Economic development contexts can also offer explanations for why the numbers look the way they do. For example, private property is not well-protected and subject to exploitation across all of the poorest countries shown in Figure 1. Such meager protection creates little incentive for an entrepreneur to register a business, because they will have limited to no recourse if exploited, and legally registering a business entity (like an LLC) is costly, risky, and could attract attention. In addition, the regulatory environment in these countries, as in many poor countries, is cumbersome and expensive . However, entrepreneurs must still find a way to support themselves. In fact, entrepreneurs across the developing world face this dilemma, and may choose informal entrepreneurship. This may show in the difference between self-employment and new firm formation, as shown in Figure 2. Rich countries, with effective regulatory systems and strong protection of private property, also tend to have higher rates of new firm formation (entry density) relative to self-employment. Poor countries tend to reflect the opposite; for example, self employment in Madagascar is almost 89%, whereas entry density is less than one new firm per 1,000 people.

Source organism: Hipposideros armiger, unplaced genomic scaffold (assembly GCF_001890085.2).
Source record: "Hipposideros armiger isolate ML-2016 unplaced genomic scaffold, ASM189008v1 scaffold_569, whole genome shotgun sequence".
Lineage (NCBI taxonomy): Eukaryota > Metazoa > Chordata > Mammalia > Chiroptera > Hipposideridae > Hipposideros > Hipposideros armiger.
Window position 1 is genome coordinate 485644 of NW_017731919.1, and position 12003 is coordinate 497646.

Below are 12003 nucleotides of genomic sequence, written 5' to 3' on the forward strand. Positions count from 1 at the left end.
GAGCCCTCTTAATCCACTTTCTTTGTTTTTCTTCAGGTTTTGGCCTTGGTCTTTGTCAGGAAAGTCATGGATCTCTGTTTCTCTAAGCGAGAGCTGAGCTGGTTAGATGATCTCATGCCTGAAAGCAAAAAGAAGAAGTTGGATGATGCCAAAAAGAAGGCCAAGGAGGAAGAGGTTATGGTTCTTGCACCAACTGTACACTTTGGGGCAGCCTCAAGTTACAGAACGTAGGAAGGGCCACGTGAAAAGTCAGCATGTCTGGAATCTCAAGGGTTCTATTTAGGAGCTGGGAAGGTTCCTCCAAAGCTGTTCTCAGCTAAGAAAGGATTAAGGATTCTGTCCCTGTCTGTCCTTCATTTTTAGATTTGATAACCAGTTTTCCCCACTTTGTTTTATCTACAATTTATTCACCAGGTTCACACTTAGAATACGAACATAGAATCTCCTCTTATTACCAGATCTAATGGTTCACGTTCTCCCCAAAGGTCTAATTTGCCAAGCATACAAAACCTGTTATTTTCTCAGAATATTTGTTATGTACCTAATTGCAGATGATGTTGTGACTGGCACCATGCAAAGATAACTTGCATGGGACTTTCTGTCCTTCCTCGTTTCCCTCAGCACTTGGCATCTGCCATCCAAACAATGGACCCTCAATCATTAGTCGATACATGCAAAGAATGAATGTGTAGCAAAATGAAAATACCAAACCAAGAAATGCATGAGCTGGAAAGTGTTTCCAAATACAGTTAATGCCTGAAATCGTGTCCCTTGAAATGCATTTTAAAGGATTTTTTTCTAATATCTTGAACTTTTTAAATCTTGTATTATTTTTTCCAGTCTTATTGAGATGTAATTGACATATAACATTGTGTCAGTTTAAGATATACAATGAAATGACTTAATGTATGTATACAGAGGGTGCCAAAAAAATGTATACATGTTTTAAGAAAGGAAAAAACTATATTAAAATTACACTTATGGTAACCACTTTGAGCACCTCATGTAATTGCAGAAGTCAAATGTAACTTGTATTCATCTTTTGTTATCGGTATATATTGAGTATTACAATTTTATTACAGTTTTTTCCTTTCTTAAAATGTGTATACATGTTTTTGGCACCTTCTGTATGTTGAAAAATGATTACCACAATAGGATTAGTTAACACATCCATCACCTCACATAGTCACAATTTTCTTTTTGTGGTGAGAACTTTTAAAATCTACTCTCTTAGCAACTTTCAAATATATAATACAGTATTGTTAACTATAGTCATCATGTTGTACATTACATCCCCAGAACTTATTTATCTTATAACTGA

“Why” matters: Entrepreneurs’ motivations
An important challenge for policymakers is that there are many possible motivations for entering into entrepreneurship. Self-employment could result from entrepreneurial pull (i.e. to pursue a potentially profitable opportunity) or unemployment push (i.e. due to a lack of other labor market options), and can be either a lucrative opportunity or a “default” (i.e. no other option) activity , but it is difficult to distinguish this by simply looking at the volume of self-employment. For example, some self-employed individuals can become employers, thereby creating jobs for others.